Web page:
One of the UK’s leading arts events, Buxton International Festival is a glorious summertime celebration of opera, music and books. Surrounded by the rolling hills of the Peak District, the festival takes place in the spa town of Buxton between the 5 and the 21 July, delivering a programme of 120 events to 30,000 people. A range of operas, concerts and literary events make up the core programme each year, showcasing rising stars in the arts world as well as internationally-renowned singers, musicians and literary figures. With 2019 marking the festival’s 40th anniversary, this year’s programme also features guided town walks, cooking demonstrations, talks, dinners, jazz and even a Festival Tea Garden where Festival-goers can discuss the events of the day against a background of pop-up performances. With so much to look forward to at Buxton International Festival 2019, we thought we’d point out a few of this year’s sure-to-be-highlights.
First and foremost, there are some wonderful operas to look forward to this year – not least, the world premiere of a specially-commissioned opera pasticcio illustrating the life and times of Georgiana Cavendish, the fifth Duchess of Devonshire. Georgiana is a story of obsession, the high life and celebrity, and of the relationship between two women in an age of male dominance. Featuring music by Thomas Linley, Wolfgang Amadeus Mozart, Giovanni Paisiello, Martín y Soler and Stephen Storace, it’s sure to thrill at the Buxton Opera House. There, it makes an excellent pairing with Tchaikovsky’s finest opera, Eugene Onegin. Renowned for its sweeping melodic pulse and tremendous emotional punch, the work is based on Pushkin’s famed novel in verse, and tells the story of first love and painful rejection; broken friendship and regret. And finally, for those who like their operas to reside a little off the beaten track, Caldara’s Lucio Papirio Dittatore is a rare treasure indeed, with this Buxton performance marking the work’s first outing since its 1719 premiere in Vienna. Telling the story of family strife in pre-Imperial Rome, the opera features jubilant choral writing and dazzling virtuoso arias – a perfect vehicle for the dynamic, Gramophone Award-winning baroque ensemble La Serenissima.
Buxton International Festival’s concert series looks equally inspired. Opening the festival at the Buxton Opera House, singers from the Buxton Festival Company will combine with visiting young artists from Cape Town Opera as well as rising stars from the Royal Northern College of Music. Together, they will give a celebratory concert entitled New Voices, featuring excerpts from well-loved operas by the likes of Mozart, Beethoven and Rossini. We also look forward to VOCES8, whose programme at St John’s Church will showcase the beauty of voices in harmony, featuring the likes of Mendlessohn and Rachmaninov, as well as Nat King Cole, Duke Ellington, and composer-in-residence Jonathan Dove. And for something a little different, award-winning sound artist and beatboxer Jason Singh will bring together a stellar line-up of electronic and acoustic collaborators to perform at the Pavilion Café. We particularly look forward to hearing from Yazz Ahmed (trumpet and flugelhorn), Sarathy Korwar (drums) and Arun Ghosh (clarinet), all of whom will explore the realms of spiritual jazz, minimal electronica and virtuosic live performance.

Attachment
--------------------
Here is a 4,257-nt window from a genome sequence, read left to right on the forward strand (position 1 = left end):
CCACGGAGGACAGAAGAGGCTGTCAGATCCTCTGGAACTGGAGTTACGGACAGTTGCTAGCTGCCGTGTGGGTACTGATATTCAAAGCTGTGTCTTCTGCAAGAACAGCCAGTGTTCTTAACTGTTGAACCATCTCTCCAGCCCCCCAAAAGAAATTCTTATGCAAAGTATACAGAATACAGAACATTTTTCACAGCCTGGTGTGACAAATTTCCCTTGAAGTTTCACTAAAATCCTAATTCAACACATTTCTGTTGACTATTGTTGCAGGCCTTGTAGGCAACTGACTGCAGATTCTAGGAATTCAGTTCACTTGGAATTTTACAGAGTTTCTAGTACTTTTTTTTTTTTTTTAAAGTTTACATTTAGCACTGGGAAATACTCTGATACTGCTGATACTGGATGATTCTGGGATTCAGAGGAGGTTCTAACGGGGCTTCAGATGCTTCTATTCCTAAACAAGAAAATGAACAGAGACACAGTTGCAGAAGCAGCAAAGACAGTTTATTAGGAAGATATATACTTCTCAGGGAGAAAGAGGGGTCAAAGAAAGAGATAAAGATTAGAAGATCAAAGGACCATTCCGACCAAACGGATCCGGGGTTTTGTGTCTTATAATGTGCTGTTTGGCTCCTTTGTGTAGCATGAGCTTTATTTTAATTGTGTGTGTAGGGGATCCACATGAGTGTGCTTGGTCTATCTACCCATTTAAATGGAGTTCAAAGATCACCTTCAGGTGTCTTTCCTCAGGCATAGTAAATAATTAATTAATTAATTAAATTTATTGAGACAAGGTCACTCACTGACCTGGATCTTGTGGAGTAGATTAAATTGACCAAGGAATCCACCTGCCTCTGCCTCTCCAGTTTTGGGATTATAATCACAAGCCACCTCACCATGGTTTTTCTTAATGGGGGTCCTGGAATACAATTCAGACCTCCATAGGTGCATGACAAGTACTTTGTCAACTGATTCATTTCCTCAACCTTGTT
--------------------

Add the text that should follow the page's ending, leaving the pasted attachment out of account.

On the literary side of the festival, meanwhile, Buxton welcomes one of Britain’s foremost natural history writers, Mark Cocker, who will spark a lively debate with Jean McNeil, author of The Ice Diaries, and Tessa Boase, author of Mrs Pankhurst’s Purple Feather. At the Pavilion Arts Centre, the three will discuss diversity in our countryside, climate change, as well their respective works. We also look forward to An Audience with Kate Humble, during which the presenter and narrator will talk about her latest book, Thinking on my Feet, as well as her life working with wildlife, the far-flung places that this has taken her to and the inspiring people she has met on her travels. There’s also a unique chance to go ‘behind the camera’ as Kate describes how the BBC programmes are made along with some lovely anecdotes about the filming. Also intriguing is Sir Venki Ramakrishnan’s talk, which will offer an insight into what it is like to work at the cutting edge of modern science. Specifically, the Nobel Prize-winner will tell the story of his quest to determine the structure of the ribosome, and so resolve an ancient mystery at the heart of life itself.
As well as all of this, there will be a series of fascinating talks curated by historian Peter Hennessey, entitled Utopia or Dystopia – Imagined Futures. These will bring together Britain’s foremost thinkers and commentators on matters of hopes and fear in a changing world, including Science and AI, Brexit Britain: What Next? and Are Gender Stereotypes Damaging Our Children? And if all of that gets a little heavy, then light relief is on offer in the form of cookery demonstrations by some extremely talented and entertaining chefs. The best of these include a demo from Saliha Hahmood Ahmed, winner of MasterChef 2017 and an expert in Indian fusion cooking. There’s also the opportunity to learn the secrets of Michelin-starred chef Max Fischer, who has cooked for Prince Charles, Margaret Thatcher and President Nixon. And lastly, Britain’s best-loved forager and a regular on River Cottage, John Wright will teach you how to forage, store and cook edible delights from our countryside. Lovely!
With a programme jam-packed with more quality events than in any previous year of the festival, and with each of them set in a stunning location, Buxton International Festival 2019 looks set to be the best one yet. Don’t miss it!